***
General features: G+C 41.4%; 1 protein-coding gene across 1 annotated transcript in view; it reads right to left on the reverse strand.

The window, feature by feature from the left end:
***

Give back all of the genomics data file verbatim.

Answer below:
General features: G+C 41.4%; 1 protein-coding gene across 1 annotated transcript in view; it reads right to left on the reverse strand.

The window, feature by feature from the left end: